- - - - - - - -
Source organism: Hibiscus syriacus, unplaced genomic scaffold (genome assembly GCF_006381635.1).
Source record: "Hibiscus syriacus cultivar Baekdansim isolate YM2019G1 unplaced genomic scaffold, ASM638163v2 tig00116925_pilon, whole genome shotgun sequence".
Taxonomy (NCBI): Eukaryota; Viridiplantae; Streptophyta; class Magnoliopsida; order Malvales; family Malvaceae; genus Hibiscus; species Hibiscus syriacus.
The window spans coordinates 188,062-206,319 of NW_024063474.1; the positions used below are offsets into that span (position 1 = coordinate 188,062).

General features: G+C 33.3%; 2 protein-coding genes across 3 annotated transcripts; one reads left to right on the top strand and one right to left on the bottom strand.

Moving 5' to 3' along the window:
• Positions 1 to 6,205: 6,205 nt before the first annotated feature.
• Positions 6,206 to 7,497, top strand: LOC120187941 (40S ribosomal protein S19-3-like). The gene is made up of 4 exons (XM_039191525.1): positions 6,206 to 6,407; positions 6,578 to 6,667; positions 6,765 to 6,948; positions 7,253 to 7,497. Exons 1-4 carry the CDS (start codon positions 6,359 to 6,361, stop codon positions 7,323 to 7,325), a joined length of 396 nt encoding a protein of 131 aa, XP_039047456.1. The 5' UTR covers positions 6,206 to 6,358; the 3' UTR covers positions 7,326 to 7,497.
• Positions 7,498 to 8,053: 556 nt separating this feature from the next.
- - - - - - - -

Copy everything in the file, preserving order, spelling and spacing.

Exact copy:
Source organism: Hibiscus syriacus, unplaced genomic scaffold (genome assembly GCF_006381635.1).
Source record: "Hibiscus syriacus cultivar Baekdansim isolate YM2019G1 unplaced genomic scaffold, ASM638163v2 tig00116925_pilon, whole genome shotgun sequence".
Taxonomy (NCBI): Eukaryota; Viridiplantae; Streptophyta; class Magnoliopsida; order Malvales; family Malvaceae; genus Hibiscus; species Hibiscus syriacus.
The window spans coordinates 188,062-206,319 of NW_024063474.1; the positions used below are offsets into that span (position 1 = coordinate 188,062).

General features: G+C 33.3%; 2 protein-coding genes across 3 annotated transcripts; one reads left to right on the top strand and one right to left on the bottom strand.

Moving 5' to 3' along the window:
• Positions 1 to 6,205: 6,205 nt before the first annotated feature.
• Positions 6,206 to 7,497, top strand: LOC120187941 (40S ribosomal protein S19-3-like). The gene is made up of 4 exons (XM_039191525.1): positions 6,206 to 6,407; positions 6,578 to 6,667; positions 6,765 to 6,948; positions 7,253 to 7,497. Exons 1-4 carry the CDS (start codon positions 6,359 to 6,361, stop codon positions 7,323 to 7,325), a joined length of 396 nt encoding a protein of 131 aa, XP_039047456.1. The 5' UTR covers positions 6,206 to 6,358; the 3' UTR covers positions 7,326 to 7,497.
• Positions 7,498 to 8,053: 556 nt separating this feature from the next.